The Security Council’s Alliance of Gender Legitimacy: The Symbolic Capital of Resolution 1325

Citation:

Otto, Dianne. 2010. “The Security Council’s Alliance of Gender Legitimacy: The Symbolic Capital of Resolution 1325.” In Fault Lines of International Legitimacy, edited by Hilary Charlesworth and Jean-Marc Coicaud, 239–76. Cambridge: Cambridge University Press.

Author: Dianne Otto

Abstract:

Recent feminist efforts to engage with the United Nations (UN) Security Council could be dismissed as a futile attempt to employ the “master's tools” to dismantle the “master's house.” There is a long history of lip service by international institutions to the antimilitaristic ways of thinking that have been at the heart of women's peace movements for centuries. However unlikely it was, these efforts have borne fruit as evidenced by the Statement of the Council's President, Bangladeshi Ambassador Chowdury, on International Women's Day in 2000, linking gender equality “inextricably” with peace, the core project of the UN. The Statement was followed several months later, on October 31, by the Council's unanimous adoption of Resolution 1325 on Women, Peace, and Security. The resolution calls for inter alia the increased participation of women in decision making related to the prevention, management, and resolution of armed conflict. Although it is nonbinding, the resolution has been enormously productive. Not only has it provided the basis for strengthening institutional commitment to gender mainstreaming and continuing annual dialogue between women's peace advocates and the Security Council in New York, it has also supplied leverage for many grassroots women's groups to claim a role in peace negotiations and postconflict decision making.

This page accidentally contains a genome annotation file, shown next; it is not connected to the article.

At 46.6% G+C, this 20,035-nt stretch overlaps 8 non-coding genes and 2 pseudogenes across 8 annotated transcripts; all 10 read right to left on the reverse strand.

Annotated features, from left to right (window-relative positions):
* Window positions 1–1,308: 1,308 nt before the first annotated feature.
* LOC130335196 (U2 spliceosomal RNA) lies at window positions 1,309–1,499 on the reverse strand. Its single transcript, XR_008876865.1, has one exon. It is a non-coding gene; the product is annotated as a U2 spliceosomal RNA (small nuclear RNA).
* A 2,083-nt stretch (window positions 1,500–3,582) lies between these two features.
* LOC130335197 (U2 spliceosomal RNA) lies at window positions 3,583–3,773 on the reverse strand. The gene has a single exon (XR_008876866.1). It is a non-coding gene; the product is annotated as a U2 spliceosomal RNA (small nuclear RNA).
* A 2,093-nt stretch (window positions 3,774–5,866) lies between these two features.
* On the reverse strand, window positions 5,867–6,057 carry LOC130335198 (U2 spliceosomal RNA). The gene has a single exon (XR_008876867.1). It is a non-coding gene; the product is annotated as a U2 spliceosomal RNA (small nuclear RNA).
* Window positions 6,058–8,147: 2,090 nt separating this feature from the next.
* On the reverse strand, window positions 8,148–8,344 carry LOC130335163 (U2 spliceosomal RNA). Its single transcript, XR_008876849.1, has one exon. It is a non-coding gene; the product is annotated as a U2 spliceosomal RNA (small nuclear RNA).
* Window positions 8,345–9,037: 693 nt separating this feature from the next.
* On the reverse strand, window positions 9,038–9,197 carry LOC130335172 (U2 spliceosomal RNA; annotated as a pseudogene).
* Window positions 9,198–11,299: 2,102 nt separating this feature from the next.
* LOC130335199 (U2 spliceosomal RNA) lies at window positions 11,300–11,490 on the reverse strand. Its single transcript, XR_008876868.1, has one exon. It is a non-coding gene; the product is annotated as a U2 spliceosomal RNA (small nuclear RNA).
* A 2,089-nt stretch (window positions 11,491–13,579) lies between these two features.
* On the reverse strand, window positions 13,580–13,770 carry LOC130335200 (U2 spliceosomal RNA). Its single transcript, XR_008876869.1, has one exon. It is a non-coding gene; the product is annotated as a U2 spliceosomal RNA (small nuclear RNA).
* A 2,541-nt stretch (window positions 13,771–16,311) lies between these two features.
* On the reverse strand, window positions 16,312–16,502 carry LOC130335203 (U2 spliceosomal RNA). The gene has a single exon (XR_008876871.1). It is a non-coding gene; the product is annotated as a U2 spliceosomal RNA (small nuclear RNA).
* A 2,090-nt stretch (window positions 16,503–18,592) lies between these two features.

Topics: Gender, International Organizations, Political Participation, Security, UN Security Council Resolutions on WPS, UNSCR 1325

Year: 2010

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